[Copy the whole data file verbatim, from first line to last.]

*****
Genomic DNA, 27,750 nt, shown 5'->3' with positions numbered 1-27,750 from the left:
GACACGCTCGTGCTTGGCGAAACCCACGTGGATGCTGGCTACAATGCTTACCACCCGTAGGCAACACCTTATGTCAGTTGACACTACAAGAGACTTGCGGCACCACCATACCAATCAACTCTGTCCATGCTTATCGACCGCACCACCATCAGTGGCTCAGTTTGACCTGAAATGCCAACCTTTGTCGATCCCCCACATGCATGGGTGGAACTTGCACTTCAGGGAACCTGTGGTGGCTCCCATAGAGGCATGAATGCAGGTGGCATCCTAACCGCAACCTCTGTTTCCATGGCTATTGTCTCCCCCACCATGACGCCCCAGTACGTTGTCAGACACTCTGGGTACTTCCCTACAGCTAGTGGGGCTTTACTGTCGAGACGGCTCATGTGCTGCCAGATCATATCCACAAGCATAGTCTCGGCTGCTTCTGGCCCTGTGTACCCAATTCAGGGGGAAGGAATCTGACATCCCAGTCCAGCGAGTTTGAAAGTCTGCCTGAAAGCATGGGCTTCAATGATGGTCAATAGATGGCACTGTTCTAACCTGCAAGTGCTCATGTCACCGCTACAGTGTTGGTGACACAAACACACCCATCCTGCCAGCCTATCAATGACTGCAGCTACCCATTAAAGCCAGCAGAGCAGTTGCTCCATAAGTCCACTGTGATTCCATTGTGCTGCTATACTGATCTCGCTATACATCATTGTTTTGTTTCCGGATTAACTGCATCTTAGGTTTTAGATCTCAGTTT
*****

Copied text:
Genomic DNA, 27,750 nt, shown 5'->3' with positions numbered 1-27,750 from the left:
GACACGCTCGTGCTTGGCGAAACCCACGTGGATGCTGGCTACAATGCTTACCACCCGTAGGCAACACCTTATGTCAGTTGACACTACAAGAGACTTGCGGCACCACCATACCAATCAACTCTGTCCATGCTTATCGACCGCACCACCATCAGTGGCTCAGTTTGACCTGAAATGCCAACCTTTGTCGATCCCCCACATGCATGGGTGGAACTTGCACTTCAGGGAACCTGTGGTGGCTCCCATAGAGGCATGAATGCAGGTGGCATCCTAACCGCAACCTCTGTTTCCATGGCTATTGTCTCCCCCACCATGACGCCCCAGTACGTTGTCAGACACTCTGGGTACTTCCCTACAGCTAGTGGGGCTTTACTGTCGAGACGGCTCATGTGCTGCCAGATCATATCCACAAGCATAGTCTCGGCTGCTTCTGGCCCTGTGTACCCAATTCAGGGGGAAGGAATCTGACATCCCAGTCCAGCGAGTTTGAAAGTCTGCCTGAAAGCATGGGCTTCAATGATGGTCAATAGATGGCACTGTTCTAACCTGCAAGTGCTCATGTCACCGCTACAGTGTTGGTGACACAAACACACCCATCCTGCCAGCCTATCAATGACTGCAGCTACCCATTAAAGCCAGCAGAGCAGTTGCTCCATAAGTCCACTGTGATTCCATTGTGCTGCTATACTGATCTCGCTATACATCATTGTTTTGTTTCCGGATTAACTGCATCTTAGGTTTTAGATCTCAGTTT